Roughly a fifth of construction and support services firm Carillion's (LSE: CLLN) shares are being borrowed by short sellers, betting that prices will plummet. These short sellers see several years of relatively stagnant revenue and earnings translating into trouble for the highly indebted company. During 2015 average net debt was 1.9 times EBITDA, a troubling number for a low-margin business unless growth is high. Thankfully for Carillion, 2015 surprised with 10% organic revenue growth, although underlying margins dropped to 5.3%.
Looking ahead, the company's £17bn order book portends well for future revenue growth and analysts forecast earnings to continue covering a 6.6% yielding dividend. Carillion's shift from construction to support services has also paid off as 55% of revenue now comes from contracts for facilities management, infrastructure maintenance and the like. This provides a greater cushion to a possible downturn in the global economy than focusing purely on construction would. At the end of the day though, Carillion's low margins and relatively tepid earnings growth will leave me sitting on the sidelines, neither short nor long.
Too many risks
Grocer Sainsbury (LSE: SBRY) has long been a target for short sellers as the grocery industry as a whole confronts the rise of value-focused rivals, online-only outfits and changing customer habits. Now that the £1.4bn deal for Argos parent Home Retail Group is going ahead, I can hardly blame the short sellers. Sainsbury's plan is to close a significant number of Argos shops as their leases run out and move them into their own large, out of town supermarkets. The logic behind this is to get Argos click and collect customers to shop for groceries after picking up their goods.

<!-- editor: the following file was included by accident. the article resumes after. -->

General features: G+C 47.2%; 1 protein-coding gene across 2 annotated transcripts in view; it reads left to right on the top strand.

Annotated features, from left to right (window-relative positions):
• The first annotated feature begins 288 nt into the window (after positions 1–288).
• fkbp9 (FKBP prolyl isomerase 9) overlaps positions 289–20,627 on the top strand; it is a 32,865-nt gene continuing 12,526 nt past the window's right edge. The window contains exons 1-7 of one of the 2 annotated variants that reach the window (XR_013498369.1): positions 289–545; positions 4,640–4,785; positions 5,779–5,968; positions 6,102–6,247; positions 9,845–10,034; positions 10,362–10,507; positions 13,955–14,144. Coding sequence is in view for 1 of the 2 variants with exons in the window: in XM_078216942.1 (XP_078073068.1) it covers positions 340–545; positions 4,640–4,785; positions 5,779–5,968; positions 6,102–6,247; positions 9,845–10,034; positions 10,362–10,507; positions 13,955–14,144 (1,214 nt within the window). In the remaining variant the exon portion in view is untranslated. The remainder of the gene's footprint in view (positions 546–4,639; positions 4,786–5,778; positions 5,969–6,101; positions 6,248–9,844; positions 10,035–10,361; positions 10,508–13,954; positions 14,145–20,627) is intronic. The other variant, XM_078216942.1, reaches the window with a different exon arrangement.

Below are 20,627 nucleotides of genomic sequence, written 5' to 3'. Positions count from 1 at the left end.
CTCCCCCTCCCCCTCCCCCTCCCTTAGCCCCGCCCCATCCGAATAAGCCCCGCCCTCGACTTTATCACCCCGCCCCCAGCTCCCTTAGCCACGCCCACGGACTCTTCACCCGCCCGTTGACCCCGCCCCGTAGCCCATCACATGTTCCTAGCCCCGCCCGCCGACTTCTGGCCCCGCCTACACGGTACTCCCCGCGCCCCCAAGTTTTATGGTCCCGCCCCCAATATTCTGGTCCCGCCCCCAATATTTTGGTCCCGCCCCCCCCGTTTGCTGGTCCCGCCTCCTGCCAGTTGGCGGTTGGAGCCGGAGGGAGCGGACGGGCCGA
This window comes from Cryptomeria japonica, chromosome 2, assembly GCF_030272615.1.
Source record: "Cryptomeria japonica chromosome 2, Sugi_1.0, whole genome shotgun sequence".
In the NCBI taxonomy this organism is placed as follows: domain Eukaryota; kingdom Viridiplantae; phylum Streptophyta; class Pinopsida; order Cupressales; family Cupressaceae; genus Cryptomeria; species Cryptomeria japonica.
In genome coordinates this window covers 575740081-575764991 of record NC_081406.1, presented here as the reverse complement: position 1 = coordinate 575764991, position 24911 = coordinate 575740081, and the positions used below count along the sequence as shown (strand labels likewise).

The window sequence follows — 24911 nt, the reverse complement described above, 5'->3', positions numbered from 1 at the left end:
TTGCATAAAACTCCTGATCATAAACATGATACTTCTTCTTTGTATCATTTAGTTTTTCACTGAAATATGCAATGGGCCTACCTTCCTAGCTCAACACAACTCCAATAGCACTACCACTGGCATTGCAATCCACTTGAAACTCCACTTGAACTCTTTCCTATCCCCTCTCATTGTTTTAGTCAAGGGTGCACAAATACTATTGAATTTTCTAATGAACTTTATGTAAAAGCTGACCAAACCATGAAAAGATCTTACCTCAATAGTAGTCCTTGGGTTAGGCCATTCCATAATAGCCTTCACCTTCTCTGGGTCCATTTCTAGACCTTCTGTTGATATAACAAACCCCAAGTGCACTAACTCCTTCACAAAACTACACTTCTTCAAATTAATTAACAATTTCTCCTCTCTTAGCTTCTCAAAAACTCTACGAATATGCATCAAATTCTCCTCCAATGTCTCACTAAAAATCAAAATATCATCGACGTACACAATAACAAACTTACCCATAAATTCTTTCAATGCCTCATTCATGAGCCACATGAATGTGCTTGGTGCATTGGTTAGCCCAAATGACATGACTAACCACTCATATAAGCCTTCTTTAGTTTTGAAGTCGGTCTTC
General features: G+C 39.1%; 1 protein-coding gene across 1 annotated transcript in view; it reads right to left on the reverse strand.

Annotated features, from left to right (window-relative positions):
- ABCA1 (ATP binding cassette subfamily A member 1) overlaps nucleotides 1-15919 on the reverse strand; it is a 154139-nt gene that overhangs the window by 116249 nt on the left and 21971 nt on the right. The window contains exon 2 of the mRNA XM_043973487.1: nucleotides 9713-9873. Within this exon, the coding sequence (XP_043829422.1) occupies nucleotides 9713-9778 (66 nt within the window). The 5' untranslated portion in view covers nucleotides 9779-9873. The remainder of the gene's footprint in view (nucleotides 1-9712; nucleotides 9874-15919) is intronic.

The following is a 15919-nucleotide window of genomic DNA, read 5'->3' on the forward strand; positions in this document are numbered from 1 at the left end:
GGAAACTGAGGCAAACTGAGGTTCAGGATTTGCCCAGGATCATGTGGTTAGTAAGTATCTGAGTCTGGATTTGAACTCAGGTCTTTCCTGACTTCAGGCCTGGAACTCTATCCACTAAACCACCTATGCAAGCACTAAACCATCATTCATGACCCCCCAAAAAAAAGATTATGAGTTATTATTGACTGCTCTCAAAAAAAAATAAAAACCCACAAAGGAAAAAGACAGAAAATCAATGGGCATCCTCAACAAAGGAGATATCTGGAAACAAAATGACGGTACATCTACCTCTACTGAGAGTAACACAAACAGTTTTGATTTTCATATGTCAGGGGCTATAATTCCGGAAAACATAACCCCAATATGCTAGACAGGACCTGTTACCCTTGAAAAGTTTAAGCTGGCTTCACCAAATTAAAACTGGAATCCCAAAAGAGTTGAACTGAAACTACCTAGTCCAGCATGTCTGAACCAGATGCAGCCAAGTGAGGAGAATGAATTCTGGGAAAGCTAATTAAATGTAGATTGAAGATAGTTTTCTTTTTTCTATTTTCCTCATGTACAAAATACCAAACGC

While the plan makes sense viewed in this light, there are significant warnings sign that make me think it will end in disaster. First off, Argos is itself a business in trouble as it faces increased competition from Amazon and other e-commerce sites that have contributed to operating margins falling to a dismal 2% in 2015 from 7.1% in 2009. Being owned by Sainsbury's will do little to reverse this inexorable decline. Second, this is a critical time for the big four traditional grocers as margins are squeezed by vicious price wars. Distracting Sainsbury management with the Argos integration and transformation couldn't come at a worse time. I may not be actively shorting Sainsbury's shares, but I find it hard to disagree with those who are.
Back in the black?
Traders in the City have also made significant bets against the future well-being of Tullow Oil(LSE: TLW). Many of these positions were taken this year as Tullow shares surged 45% despite $4bn in net debt. A mountain of debt this large is certainly a worry, but Tullow is still in a better position than many of its small rivals.
A focus on relatively cheap offshore West African assets means that most of Tullow's operations break even when crude prices are below $40/bbl. Now that the Brent crude price has been at least 10% above this marker for several weeks, Tullow is looking in better shape. This is particularly true when you consider its massive TEN Field in Ghana is coming online this year, which will see capital expenditure plummet and add 50% more production by next year. At current crude prices, analysts are expecting Tullow to once again turn a profit this year and next, which means I won't be taking a short position any time soon.
Ian Pierce has no position in any shares mentioned. The Motley Fool UK has no position in any of the shares mentioned. We Fools don't all hold the same opinions, but we all believe that considering a diverse range of insights makes us better investors.